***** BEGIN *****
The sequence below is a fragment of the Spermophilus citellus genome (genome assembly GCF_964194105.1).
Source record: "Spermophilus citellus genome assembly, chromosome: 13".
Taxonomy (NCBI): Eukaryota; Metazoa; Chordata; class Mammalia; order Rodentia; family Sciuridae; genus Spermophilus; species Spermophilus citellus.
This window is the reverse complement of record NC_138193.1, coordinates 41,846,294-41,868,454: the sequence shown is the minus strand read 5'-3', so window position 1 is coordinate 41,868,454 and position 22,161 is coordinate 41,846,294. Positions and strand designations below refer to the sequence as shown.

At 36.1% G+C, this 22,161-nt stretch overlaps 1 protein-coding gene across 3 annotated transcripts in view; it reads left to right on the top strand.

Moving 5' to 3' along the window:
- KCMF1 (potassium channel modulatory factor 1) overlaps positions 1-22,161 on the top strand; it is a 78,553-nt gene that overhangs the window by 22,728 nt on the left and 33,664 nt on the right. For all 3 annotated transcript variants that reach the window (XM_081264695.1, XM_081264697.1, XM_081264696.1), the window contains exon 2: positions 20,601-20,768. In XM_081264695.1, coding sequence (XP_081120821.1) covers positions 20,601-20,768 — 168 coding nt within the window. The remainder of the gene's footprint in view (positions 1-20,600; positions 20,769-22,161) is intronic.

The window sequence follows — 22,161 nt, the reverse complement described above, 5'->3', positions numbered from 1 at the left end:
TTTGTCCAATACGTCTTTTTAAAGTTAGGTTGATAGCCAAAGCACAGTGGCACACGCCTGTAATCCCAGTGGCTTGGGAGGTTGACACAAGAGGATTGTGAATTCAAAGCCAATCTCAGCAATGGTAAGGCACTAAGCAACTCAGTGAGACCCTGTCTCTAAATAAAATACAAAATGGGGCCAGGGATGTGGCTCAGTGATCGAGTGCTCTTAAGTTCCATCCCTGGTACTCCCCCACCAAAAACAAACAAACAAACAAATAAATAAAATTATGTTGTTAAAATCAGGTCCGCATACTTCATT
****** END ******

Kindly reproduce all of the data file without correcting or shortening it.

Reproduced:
The sequence below is a fragment of the Spermophilus citellus genome (genome assembly GCF_964194105.1).
Source record: "Spermophilus citellus genome assembly, chromosome: 13".
Taxonomy (NCBI): Eukaryota; Metazoa; Chordata; class Mammalia; order Rodentia; family Sciuridae; genus Spermophilus; species Spermophilus citellus.
This window is the reverse complement of record NC_138193.1, coordinates 41,846,294-41,868,454: the sequence shown is the minus strand read 5'-3', so window position 1 is coordinate 41,868,454 and position 22,161 is coordinate 41,846,294. Positions and strand designations below refer to the sequence as shown.

At 36.1% G+C, this 22,161-nt stretch overlaps 1 protein-coding gene across 3 annotated transcripts in view; it reads left to right on the top strand.

Moving 5' to 3' along the window:
- KCMF1 (potassium channel modulatory factor 1) overlaps positions 1-22,161 on the top strand; it is a 78,553-nt gene that overhangs the window by 22,728 nt on the left and 33,664 nt on the right. For all 3 annotated transcript variants that reach the window (XM_081264695.1, XM_081264697.1, XM_081264696.1), the window contains exon 2: positions 20,601-20,768. In XM_081264695.1, coding sequence (XP_081120821.1) covers positions 20,601-20,768 — 168 coding nt within the window. The remainder of the gene's footprint in view (positions 1-20,600; positions 20,769-22,161) is intronic.

The window sequence follows — 22,161 nt, the reverse complement described above, 5'->3', positions numbered from 1 at the left end:
TTTGTCCAATACGTCTTTTTAAAGTTAGGTTGATAGCCAAAGCACAGTGGCACACGCCTGTAATCCCAGTGGCTTGGGAGGTTGACACAAGAGGATTGTGAATTCAAAGCCAATCTCAGCAATGGTAAGGCACTAAGCAACTCAGTGAGACCCTGTCTCTAAATAAAATACAAAATGGGGCCAGGGATGTGGCTCAGTGATCGAGTGCTCTTAAGTTCCATCCCTGGTACTCCCCCACCAAAAACAAACAAACAAACAAATAAATAAAATTATGTTGTTAAAATCAGGTCCGCATACTTCATT